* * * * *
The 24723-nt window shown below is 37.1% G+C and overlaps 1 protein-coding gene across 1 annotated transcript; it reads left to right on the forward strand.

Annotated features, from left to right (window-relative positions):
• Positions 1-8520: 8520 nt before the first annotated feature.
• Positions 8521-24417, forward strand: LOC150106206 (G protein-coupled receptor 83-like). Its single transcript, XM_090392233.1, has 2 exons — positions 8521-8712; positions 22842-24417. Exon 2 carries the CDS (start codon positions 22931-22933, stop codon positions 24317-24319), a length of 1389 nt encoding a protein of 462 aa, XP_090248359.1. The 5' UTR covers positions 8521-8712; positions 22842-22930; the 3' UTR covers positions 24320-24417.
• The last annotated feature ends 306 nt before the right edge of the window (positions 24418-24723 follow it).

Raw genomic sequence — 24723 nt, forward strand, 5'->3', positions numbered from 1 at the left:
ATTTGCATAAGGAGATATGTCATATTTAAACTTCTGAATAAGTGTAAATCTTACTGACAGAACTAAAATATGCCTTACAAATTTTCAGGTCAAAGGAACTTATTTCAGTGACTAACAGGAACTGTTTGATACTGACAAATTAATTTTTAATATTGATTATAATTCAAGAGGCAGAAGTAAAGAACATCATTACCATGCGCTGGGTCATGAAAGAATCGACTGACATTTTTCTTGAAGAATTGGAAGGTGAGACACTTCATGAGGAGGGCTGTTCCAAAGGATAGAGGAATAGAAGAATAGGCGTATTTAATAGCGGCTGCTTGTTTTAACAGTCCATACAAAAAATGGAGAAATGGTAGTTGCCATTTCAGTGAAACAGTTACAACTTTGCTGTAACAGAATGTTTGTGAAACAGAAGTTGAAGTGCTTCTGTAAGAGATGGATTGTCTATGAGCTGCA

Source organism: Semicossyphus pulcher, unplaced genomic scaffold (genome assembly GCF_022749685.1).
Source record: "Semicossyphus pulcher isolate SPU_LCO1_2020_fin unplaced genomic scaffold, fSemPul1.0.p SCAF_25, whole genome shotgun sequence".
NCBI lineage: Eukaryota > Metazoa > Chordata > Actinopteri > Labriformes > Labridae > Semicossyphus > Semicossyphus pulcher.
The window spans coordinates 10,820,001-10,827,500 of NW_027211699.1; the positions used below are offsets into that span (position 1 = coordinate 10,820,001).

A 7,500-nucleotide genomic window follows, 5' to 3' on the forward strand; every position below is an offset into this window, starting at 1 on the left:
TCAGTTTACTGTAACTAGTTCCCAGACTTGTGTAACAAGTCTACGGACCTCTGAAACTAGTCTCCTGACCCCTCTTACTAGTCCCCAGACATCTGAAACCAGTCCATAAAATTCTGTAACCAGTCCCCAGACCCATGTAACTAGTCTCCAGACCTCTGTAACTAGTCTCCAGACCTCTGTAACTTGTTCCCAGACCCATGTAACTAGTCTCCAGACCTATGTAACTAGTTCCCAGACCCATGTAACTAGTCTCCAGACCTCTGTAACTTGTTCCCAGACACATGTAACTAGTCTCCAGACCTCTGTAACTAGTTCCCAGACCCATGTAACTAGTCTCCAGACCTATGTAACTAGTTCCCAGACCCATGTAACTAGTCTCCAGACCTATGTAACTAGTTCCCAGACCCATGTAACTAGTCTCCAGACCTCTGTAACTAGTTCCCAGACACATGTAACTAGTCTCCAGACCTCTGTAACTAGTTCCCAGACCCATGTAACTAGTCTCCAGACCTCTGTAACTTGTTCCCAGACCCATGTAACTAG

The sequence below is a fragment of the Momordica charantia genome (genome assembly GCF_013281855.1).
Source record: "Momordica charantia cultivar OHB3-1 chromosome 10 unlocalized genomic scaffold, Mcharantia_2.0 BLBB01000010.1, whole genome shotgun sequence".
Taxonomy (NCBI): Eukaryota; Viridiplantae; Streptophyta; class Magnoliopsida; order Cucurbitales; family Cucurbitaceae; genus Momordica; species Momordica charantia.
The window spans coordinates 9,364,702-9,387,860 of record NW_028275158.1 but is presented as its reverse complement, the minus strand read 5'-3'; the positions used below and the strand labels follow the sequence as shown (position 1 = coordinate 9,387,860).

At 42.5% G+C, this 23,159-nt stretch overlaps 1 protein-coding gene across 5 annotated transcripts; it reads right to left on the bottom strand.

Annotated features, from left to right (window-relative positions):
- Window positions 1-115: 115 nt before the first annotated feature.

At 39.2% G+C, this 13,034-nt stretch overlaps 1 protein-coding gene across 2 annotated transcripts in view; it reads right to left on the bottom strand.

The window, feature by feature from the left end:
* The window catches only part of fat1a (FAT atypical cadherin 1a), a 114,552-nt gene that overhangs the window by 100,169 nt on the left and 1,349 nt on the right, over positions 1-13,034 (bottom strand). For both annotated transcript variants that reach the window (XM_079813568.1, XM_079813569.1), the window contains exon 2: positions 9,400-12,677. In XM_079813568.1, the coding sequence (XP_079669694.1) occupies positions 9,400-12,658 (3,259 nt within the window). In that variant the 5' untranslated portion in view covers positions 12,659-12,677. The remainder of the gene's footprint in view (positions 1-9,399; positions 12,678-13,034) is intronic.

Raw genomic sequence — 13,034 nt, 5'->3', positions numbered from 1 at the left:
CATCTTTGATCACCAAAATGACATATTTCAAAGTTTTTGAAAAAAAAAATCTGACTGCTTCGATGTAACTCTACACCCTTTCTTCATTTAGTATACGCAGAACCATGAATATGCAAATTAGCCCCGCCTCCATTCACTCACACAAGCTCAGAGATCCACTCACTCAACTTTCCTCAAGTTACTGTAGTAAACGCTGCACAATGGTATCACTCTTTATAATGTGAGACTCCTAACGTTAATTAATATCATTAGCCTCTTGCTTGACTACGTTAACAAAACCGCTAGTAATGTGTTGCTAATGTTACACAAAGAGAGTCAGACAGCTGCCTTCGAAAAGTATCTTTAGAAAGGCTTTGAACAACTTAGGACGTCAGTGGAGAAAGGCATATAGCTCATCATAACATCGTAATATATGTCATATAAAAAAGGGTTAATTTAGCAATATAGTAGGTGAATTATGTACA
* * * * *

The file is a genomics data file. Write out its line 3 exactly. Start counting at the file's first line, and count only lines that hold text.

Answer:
• Positions 1-8520: 8520 nt before the first annotated feature.